Pregnant Alex Jones reveals she suffered a miscarriage in 2017
Pregnant Alex Jones details her secret heartache as she reveals she hosted The One Show an hour after learning she’d suffered a miscarriage in 2017
Alex Jones has detailed her secret heartache as she revealed she hosted The One Show just an hour after learning she’d suffered a miscarriage in 2017.
The 42-year-old presenter discovered she was expecting a child while in New Zealand, but was given the devastating news the baby had ‘stopped developing’ as she underwent a private ultrasound scan after returning to the UK.
In a candid interview with The Telegraph, the Welsh host, who is currently seven months pregnant with her second child, recalled: ‘The baby had stopped developing at about nine weeks. That was really hard. It hit us like a ton of bricks.’
Heartache: Alex Jones revealed she hosted The One Show just an hour after learning she’d suffered a miscarriage in 2017 (pictured earlier this month)
The BBC star elaborated: ‘We learnt the baby didn’t have a heartbeat. I was around 14 weeks, which is a decent amount of time.
‘It’s really odd. You’re in that room looking for answers that you’re never going to get. You’re thinking, Have I done something wrong? What did I do differently? Was it because we flew a long way? Was I too stressed? Was I putting too much pressure on myself?’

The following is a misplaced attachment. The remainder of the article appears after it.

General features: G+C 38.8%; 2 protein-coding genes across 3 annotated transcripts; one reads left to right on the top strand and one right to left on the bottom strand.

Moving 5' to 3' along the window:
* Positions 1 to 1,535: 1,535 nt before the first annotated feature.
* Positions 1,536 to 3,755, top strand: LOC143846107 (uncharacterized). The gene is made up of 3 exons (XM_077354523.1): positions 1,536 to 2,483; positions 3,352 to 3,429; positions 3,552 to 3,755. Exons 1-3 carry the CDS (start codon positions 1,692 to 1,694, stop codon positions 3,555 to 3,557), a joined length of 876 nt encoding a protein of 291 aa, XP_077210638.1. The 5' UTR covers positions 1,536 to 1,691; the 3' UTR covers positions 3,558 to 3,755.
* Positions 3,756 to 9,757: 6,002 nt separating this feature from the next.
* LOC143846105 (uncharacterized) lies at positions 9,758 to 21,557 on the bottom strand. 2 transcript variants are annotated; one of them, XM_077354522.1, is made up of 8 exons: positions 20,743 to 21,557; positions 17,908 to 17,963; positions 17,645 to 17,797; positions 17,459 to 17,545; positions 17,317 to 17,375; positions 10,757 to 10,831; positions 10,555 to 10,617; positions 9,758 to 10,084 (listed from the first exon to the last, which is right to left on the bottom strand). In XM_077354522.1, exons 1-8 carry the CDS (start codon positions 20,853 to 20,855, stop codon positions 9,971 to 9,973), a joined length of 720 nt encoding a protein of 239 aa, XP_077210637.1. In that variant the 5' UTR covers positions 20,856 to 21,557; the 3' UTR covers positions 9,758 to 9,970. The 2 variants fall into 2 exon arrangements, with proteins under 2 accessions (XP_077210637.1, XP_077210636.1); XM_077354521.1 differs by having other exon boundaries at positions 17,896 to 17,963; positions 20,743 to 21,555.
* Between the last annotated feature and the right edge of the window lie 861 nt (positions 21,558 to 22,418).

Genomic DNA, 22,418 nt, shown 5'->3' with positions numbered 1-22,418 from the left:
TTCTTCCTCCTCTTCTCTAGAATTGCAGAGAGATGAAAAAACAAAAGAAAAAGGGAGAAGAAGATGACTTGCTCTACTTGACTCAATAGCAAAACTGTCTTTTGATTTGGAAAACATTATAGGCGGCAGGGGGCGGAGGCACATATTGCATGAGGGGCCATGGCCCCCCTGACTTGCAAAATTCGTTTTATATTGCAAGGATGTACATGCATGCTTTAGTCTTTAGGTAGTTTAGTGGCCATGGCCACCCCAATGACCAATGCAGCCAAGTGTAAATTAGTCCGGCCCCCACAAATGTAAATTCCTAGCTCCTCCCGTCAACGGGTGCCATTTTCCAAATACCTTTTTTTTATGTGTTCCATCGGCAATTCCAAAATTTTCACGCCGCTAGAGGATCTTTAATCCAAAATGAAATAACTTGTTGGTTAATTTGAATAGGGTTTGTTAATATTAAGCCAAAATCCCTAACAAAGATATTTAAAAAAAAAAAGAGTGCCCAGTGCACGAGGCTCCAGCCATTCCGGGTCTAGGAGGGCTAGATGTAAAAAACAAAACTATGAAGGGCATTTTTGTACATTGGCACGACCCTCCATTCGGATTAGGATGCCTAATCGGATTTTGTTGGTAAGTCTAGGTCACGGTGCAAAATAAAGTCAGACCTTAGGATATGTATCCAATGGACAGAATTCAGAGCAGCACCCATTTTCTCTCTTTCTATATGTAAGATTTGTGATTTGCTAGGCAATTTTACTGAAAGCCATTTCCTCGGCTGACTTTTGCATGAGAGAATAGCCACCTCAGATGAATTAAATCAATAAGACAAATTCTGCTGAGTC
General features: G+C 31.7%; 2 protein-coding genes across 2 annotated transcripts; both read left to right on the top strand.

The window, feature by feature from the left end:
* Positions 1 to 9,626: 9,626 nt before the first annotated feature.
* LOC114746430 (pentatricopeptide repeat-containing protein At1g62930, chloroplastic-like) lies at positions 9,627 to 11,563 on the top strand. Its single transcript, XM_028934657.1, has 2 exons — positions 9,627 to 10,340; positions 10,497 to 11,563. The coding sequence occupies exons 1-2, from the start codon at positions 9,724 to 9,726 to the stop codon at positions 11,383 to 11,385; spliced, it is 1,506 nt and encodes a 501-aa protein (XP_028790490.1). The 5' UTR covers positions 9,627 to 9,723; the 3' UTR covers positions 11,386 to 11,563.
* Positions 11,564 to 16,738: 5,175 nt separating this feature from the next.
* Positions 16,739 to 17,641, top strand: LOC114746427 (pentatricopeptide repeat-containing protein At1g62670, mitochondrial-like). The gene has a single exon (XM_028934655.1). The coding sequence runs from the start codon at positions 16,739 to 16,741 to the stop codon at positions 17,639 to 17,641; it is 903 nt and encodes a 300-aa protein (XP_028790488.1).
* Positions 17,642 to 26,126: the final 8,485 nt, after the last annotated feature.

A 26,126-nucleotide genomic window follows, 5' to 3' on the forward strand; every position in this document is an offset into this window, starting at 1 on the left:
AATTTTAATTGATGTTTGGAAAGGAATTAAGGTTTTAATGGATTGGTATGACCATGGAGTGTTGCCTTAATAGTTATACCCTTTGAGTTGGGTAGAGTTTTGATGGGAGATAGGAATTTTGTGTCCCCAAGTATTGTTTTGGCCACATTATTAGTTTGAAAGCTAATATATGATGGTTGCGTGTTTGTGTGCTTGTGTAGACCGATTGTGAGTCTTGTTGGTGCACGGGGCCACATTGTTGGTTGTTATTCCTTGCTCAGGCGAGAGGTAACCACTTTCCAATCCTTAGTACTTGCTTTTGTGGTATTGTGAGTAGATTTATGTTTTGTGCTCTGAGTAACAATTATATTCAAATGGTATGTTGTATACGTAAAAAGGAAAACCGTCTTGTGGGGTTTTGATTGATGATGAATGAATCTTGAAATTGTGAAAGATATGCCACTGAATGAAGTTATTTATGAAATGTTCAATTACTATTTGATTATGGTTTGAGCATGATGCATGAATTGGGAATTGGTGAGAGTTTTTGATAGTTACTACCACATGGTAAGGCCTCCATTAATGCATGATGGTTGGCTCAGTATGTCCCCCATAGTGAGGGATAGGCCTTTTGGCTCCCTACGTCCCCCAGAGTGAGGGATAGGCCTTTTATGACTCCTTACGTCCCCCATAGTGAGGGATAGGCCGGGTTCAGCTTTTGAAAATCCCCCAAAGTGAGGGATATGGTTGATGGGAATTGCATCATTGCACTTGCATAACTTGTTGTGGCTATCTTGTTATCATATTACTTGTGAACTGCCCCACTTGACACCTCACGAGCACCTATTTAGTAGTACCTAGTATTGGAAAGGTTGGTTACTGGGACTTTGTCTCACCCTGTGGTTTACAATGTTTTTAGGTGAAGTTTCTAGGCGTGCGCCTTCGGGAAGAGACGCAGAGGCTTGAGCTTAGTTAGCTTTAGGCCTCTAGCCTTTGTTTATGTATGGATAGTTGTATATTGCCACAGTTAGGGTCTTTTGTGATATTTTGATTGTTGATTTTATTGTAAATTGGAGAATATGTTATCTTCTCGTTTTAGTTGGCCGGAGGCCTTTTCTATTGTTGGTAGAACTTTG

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Alex, who shares son Teddy, two, with husband Charlie Thomson, confided in her boss, who told her to take time off but she insisted on going back on air that evening.
She added: ‘I said, ‘What else am I going to do?” It’s a horrible feeling because it is so empty. There’s nothing to say. It’s done.”‘
Tragic: The 42-year-old presenter discovered she was expecting a child while in New Zealand, but was given the devastating news the baby had ‘stopped developing’ as she underwent a private ultrasound scan after returning to the UK (pictured with co-host Matt Baker in 2015)
Family first: Alex, who shares son Teddy, two, with husband Charlie Thomson (pictured), is seven months pregnant with her second child
Six months after her miscarriage, the Welsh presenter fell pregnant again but she admitted she ‘couldn’t enjoy’ it for a long time and hasn’t been able to ‘relax’ in case something goes wrong again.
Alex has previously documented her struggle to conceive for a second time, as she told The Sun: ‘I suppose I’m older now, but we took it for granted that it would be OK. But you don’t really know until you start trying how it’s going to go, do you?
‘The majority of couples I know have had something, not always IVF, but some problem that needs to be sorted out.